privacies behind the mask

When Tom Devaney interviewed Carl Rakosi, he asked this question: "I wanted to ask about the effect Stevens had upon your writing. In your poem 'Homage to Wallace Stevens' (later renamed in the Collected as the 'Domination of Wallace Stevens'), there is both a music of the language and direct use of musical terms and language. You write:

These are privacies behind the mask
but they are not the manners of a boy
who blows his French horn, smiles at twelve o’clock
and sips the old port from the hostess’s shoe."

Laughing, Rakosi, answered this way: "You know, there I almost translated Stevens, it’s so close. Well, it was a catastrophe when I started to read Stevens because he just enveloped me, he was a seducer. I didn’t at first object to that, but then I thought it was going to put an end to me. So it took me a long time to finally shake him off. He greatly influenced my early work, but then my own poem is also a bit of a parody of Stevens. You notice the character in the poem is Levy, not an Anglo-Saxon."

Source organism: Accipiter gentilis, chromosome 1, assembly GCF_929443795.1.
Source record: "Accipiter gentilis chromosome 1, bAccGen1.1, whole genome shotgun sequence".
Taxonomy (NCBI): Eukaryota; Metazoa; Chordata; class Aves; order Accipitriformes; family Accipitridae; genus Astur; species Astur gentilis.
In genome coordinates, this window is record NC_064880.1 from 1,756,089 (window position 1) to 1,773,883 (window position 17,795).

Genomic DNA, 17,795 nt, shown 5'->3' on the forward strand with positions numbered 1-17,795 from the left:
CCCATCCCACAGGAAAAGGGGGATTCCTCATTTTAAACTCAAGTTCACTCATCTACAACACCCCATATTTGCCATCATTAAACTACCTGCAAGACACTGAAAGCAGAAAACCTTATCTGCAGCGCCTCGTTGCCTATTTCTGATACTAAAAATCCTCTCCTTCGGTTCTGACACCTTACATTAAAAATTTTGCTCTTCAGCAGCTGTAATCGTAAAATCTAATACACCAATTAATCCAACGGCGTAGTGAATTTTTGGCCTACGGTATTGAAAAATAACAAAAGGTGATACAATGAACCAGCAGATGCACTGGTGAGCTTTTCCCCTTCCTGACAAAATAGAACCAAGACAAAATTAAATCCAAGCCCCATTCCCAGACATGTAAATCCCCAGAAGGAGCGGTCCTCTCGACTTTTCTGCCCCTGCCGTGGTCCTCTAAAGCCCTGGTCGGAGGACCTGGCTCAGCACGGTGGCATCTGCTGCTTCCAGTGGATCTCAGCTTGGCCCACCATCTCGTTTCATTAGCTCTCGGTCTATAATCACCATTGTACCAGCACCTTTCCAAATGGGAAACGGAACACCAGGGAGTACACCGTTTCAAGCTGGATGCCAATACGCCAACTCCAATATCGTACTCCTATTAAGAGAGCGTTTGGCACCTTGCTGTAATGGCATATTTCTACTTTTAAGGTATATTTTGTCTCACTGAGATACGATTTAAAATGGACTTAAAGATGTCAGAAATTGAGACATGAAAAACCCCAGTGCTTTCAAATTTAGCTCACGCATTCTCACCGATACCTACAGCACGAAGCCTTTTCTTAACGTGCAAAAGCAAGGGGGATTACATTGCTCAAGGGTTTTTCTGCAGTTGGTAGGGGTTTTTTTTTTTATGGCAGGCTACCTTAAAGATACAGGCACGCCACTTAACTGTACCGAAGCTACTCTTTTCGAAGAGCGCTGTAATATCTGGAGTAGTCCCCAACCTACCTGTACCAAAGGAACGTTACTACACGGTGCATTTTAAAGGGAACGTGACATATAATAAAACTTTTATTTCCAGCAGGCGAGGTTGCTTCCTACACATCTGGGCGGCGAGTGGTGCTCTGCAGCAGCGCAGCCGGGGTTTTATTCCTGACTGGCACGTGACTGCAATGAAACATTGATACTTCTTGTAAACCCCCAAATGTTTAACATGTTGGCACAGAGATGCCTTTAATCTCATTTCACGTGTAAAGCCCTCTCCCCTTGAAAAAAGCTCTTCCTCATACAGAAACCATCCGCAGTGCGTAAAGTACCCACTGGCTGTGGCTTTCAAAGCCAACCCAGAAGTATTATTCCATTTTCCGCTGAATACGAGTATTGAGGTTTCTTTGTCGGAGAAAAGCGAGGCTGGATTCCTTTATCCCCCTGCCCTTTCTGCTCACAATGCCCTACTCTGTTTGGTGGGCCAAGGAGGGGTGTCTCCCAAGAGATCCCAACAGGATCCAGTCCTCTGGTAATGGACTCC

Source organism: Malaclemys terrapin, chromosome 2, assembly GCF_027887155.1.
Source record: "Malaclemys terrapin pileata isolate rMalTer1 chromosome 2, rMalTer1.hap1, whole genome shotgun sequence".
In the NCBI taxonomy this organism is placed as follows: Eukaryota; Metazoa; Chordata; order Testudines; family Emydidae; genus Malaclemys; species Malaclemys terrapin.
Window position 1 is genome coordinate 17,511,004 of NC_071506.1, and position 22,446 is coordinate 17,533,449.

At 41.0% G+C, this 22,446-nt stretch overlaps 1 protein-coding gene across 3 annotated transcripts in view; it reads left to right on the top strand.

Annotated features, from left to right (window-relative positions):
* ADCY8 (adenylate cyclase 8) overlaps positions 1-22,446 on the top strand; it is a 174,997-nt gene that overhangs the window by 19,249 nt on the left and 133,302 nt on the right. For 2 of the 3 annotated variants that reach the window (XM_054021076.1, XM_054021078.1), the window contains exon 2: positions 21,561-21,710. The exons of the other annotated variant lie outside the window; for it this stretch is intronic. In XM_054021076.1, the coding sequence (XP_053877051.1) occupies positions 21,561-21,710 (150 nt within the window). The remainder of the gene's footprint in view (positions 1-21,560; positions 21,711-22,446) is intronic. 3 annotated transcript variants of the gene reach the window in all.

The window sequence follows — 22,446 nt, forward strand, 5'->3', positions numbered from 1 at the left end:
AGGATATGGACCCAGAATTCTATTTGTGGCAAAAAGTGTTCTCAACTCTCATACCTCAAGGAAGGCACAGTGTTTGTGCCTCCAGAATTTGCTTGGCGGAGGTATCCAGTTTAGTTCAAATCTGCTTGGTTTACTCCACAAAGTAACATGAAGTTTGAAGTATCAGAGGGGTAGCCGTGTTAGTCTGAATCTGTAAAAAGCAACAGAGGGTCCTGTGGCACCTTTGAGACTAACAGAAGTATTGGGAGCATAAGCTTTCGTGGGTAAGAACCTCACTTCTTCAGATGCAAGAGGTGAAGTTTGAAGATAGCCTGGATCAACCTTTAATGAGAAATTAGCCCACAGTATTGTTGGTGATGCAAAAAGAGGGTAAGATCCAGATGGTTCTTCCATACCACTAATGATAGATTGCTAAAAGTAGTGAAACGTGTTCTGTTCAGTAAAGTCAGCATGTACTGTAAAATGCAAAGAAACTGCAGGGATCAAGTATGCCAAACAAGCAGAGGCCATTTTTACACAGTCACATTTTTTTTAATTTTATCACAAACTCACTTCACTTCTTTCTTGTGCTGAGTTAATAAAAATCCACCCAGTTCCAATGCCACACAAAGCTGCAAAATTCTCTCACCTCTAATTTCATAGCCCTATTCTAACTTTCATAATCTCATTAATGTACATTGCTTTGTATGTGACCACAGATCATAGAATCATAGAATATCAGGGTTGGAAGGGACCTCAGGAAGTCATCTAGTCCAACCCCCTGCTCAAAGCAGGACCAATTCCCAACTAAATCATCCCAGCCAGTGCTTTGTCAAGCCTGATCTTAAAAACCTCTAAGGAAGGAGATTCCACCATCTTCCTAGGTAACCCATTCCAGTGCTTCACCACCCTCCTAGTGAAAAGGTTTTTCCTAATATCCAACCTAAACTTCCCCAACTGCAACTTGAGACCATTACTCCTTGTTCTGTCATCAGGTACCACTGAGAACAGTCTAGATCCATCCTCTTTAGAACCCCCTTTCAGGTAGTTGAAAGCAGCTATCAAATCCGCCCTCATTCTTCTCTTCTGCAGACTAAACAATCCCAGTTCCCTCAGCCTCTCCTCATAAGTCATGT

Tom described the scene of the interview this way: "What most strikes you in Mr. Rakosi’s living room, where we recorded the interview and listened to music at length on both days, is a large three-paneled front window, which fills the room with a clean, generous light (in the aptly named Inner Sunset district). The front window faces west toward the Pacific ocean, which can be felt more than seen. The window looks out upon the sloping 17th Avenue, where telephone wires criss-cross with a uniform sag between the area’s signature staggered and stacked duplexes. In the living room, you also cannot miss the impressive twin four-feet-tall black Polk audio speakers and high-end stereo system. Carl is well known to sit for hours enjoying his extensive collection of classical and modern CDs and records."

This interview was published in Jacket in February 2004.